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Afghanistan Ascending

Optimism and insecurity mix in a nation still in need of help

November 04, 2002|Charles Norchi

KABUL, Afghanistan — A little more than a year ago the Taliban ruled Afghanistan and cracked the whip in the name of Allah. There was no future in this captive nation, only a dreadful present. Women were banned from the workforce. Thousands of families headed by "war widows" had no means of support. Girls' schools and colleges were shuttered. Music, television, video, chess, soccer and kite flying were banned. Regular Friday lashings, amputations and executions were held at the city soccer stadium. Two symbols of enlightenment, the pair of giant Buddha statues that for centuries had peacefully stood watch over silk route travelers, were demolished. Then the American bombing campaign began, and change came swiftly.

Today in Kabul, determination and optimism mix with insecurity. Youngsters play soccer in the roads and parks. Kites, favored by Afghans of all ages, are in the air. Young Afghan men and women brim with excitement, eager to rebuild, to write their own history.

But they worry about next year. More than two decades of war left houses, public buildings and infrastructure demolished. Medical facilities, food, clean water, electricity and jobs are in short supply. Civilians have died in errant U.S. bombings. Remnants of the Taliban and Al Qaeda still plant bombs and try to assassinate the people's new leaders. The fundamentalist leader Gulbuddin Hekmatyar has declared a new jihad. As winter approaches, there is a widespread expectation of violence.

Yet when I ask an Afghan, "Are you better off today than you were a year ago?" the answer is invariably yes. Whether that answer can last depends on the fulfillment of the world's pledges of reconstruction aid.

Assistance so far has been mostly in the form of relief, which is short-term and safe. It gives donors an easy exit and the opportunity to highlight popular humanitarian programs. Reconstruction, by contrast, requires staying around--for perhaps a decade or more. It is slow to show results and carries an uneasy air of permanence that frightens donors. However, nothing would drive the country back to disintegration faster than unfulfilled Afghan expectations.

Afghanistan is still real estate trying to become a nation-state. U.S. aid should help by promoting a stable government that reflects human dignity and an equitable balance among ethnic demands and claims. The International Security Assistance Force must be quickly and effectively expanded across the country. Visible, labor-intensive projects such as road-building and garbage and sewage management projects should be top priorities. Afghan decision-makers need training in how to develop policy and run a government.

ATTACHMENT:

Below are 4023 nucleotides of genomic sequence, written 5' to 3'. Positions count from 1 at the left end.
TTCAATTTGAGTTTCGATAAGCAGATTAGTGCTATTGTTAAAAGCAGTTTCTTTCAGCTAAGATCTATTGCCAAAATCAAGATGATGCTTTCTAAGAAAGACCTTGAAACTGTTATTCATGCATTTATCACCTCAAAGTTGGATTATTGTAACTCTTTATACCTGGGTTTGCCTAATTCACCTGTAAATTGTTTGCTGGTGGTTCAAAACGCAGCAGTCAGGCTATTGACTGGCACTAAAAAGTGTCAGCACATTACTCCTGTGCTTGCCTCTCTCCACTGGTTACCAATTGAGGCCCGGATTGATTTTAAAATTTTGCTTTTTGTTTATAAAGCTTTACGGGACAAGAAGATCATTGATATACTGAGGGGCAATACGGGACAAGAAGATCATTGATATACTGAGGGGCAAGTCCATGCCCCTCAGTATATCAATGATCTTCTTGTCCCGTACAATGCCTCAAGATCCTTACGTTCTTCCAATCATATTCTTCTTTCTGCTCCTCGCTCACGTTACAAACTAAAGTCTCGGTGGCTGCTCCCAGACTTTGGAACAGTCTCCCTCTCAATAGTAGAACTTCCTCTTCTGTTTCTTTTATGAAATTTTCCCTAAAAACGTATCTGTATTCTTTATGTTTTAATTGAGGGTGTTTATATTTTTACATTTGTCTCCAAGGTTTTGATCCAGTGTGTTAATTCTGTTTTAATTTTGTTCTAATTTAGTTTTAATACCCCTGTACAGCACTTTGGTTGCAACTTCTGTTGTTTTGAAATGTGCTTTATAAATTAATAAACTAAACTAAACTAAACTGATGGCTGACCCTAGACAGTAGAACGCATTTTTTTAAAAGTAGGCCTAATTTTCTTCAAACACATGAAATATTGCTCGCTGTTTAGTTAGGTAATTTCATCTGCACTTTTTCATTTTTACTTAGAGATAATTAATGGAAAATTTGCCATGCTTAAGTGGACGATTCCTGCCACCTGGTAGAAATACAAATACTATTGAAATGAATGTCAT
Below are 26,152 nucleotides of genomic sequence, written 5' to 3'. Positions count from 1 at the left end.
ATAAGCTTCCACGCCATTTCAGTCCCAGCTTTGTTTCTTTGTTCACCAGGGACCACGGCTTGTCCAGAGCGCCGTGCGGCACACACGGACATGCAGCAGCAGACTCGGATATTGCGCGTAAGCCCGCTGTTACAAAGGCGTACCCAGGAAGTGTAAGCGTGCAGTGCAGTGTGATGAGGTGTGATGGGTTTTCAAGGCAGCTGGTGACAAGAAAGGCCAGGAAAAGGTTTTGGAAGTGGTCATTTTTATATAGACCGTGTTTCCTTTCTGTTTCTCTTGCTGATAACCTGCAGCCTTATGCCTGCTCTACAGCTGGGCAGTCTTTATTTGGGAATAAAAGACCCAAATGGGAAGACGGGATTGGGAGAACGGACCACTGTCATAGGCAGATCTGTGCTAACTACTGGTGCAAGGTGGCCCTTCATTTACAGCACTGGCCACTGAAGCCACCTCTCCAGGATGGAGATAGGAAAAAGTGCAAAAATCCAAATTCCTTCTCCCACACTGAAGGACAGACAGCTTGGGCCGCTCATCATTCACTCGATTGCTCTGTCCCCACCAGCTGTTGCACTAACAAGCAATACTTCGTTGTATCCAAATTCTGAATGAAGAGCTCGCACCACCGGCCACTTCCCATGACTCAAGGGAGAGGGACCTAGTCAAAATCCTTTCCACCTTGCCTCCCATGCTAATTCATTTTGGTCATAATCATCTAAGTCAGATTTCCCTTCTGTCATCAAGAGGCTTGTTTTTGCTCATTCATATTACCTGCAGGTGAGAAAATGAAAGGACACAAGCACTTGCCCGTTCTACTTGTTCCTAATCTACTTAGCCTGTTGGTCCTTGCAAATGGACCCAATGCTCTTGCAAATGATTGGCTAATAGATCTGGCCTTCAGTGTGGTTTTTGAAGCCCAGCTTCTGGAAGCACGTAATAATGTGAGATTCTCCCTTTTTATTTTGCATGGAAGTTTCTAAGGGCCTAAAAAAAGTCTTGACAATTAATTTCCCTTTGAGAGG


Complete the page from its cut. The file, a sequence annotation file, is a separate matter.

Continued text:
Show Americans at their best. Bring in the Peace Corps, build a new American library and form civil-society partnerships with private educational, human rights, medical, media and legal organizations.

I remember the sad faces of Afghan refugees when the American cultural center and library in Peshawar, Pakistan, was closed in the mid-1990s. It was a place where a young refugee could borrow a book, young women could safely exchange ideas and ordinary Afghans could learn about democracy and human rights. I often wonder how many young people who once read about Thomas Jefferson and Abraham Lincoln in the American library became radicalized in the Taliban madrasas, or religious schools, because they had nowhere else to go.

Another sharp memory: In the early 1980s, I crossed the Khyber Pass with Abdul Haq, then a young moujahedeen commander who had left Kabul University to fight the Soviet army. "This is a difficult time for Afghanistan," he said, "but a better year is coming."

It took more than 20 years for that time to arrive, and Haq, by then a respected regional leader, did not live to see it. He died a year ago in a Taliban ambush while aiding the U.S.-led war. But he believed that a dignified Afghanistan would come.

"Are you better off today than you were a year ago?" I asked a young Afghan woman who had shed her burka and now studied journalism. "Yes," she said. "This year is much better." Next year must be better as well.


Charles Norchi is a professor at Sarah Lawrence College and a fellow at Yale Law School. He has worked in Afghanistan as a journalist, lawyer and educator.

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